Torrential downpours across South causing problems for NASCAR’s Daytona race
Total accumulations of between 1” to 5” are likely due to a slow-moving front.
DAYTONA BEACH, Fla. – A slow-moving frontal boundary draped across northern Florida, and the Gulf Coast could mean big headaches for NASCAR fans as Daytona’s Coke Zero Sugar 400 weekend gets underway.
The FOX Forecast Center expects off and on showers and thunderstorms on both Saturday and Sunday, which could impact events.
Friday’s qualifying round at the Daytona International Speedway was canceled due to weather, and Saturday’s forecast is similar, with a good chance of rain during the afternoon and evening.
The system producing the wet weather is the same front that triggered historic flooding in Mississippi and caused at least one death in Texas over the past week.
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The combination of abundant moisture, sea breezes and the front could lead to rainfall accumulations of upwards of 5 inches through the weekend.
Most parts of the Sunshine State are expected to wind up with between 2 and 3 inches, especially south of the I-4 corridor.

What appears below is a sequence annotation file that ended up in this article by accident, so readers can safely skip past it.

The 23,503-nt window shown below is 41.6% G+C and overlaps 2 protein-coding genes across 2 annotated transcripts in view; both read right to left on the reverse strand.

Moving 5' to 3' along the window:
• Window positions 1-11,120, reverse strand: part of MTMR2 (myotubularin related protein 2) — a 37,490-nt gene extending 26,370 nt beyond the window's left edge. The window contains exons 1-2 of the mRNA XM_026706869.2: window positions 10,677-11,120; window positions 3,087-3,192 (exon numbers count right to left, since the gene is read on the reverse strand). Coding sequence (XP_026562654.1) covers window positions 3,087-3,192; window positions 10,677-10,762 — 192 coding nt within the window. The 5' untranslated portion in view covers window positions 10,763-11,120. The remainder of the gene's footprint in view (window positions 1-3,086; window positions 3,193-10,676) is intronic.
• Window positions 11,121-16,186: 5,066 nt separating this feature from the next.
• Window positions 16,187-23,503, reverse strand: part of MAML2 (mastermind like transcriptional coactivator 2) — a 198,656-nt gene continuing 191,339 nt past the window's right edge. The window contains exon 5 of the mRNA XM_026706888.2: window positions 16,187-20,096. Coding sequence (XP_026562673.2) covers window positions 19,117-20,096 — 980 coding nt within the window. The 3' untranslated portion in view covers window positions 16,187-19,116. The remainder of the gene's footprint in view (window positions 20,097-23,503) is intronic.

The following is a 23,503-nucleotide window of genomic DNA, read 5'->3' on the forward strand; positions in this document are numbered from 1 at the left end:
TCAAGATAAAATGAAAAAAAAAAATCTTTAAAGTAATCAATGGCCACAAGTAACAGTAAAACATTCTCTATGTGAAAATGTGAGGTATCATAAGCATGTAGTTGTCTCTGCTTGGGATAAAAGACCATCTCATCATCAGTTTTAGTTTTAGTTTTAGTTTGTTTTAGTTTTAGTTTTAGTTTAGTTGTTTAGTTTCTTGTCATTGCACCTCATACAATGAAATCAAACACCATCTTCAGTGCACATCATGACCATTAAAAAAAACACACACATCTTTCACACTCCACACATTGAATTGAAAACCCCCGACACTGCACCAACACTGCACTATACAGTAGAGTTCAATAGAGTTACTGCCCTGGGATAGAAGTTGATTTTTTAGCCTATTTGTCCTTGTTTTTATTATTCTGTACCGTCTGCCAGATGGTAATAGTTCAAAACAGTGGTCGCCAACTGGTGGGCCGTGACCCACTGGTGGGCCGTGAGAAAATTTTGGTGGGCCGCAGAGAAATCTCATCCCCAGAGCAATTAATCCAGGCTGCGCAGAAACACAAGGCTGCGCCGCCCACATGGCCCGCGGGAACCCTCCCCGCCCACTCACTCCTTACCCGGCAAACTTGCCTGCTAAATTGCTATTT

Any storm that forms could be slow-moving and have the potential of turning strong or severe with gusty winds and plenty of lightning.
Cities in the heavy rainfall zone include: New Orleans; Biloxi, Mississippi; Mobile, Alabama; Pensacola, Florida; Jacksonville, Florida; Orlando and Tampa.
If Daytona’s track can dodge the scattered storms, the race is expected to begin at 7 p.m. on Saturday.
With rain, FOX Sports reports the 2.5-mile track can take anywhere from 90 to 180 minutes to dry.
Previous wet weather events have forced organizers to delay or shorten some races, and NASCAR is well versed on the threats posed by rain.
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Forecast models show the front will gradually weaken and lift northward on Sunday, but a decent chance of rain will continue through the early workweek along I-95, I-75 and I-10 corridors.
All eyes will be on the Space Coast Monday for NASA’s planned launch of a mega moon rocket.
Due to the launch window opening at 8:33 a.m., meteorologists say the rocket could avoid most of the scattered showers and thunderstorms that usually develop during the afternoon.
Launch teams will be keeping a close eye on the radar and have backup windows in the event of a scrub.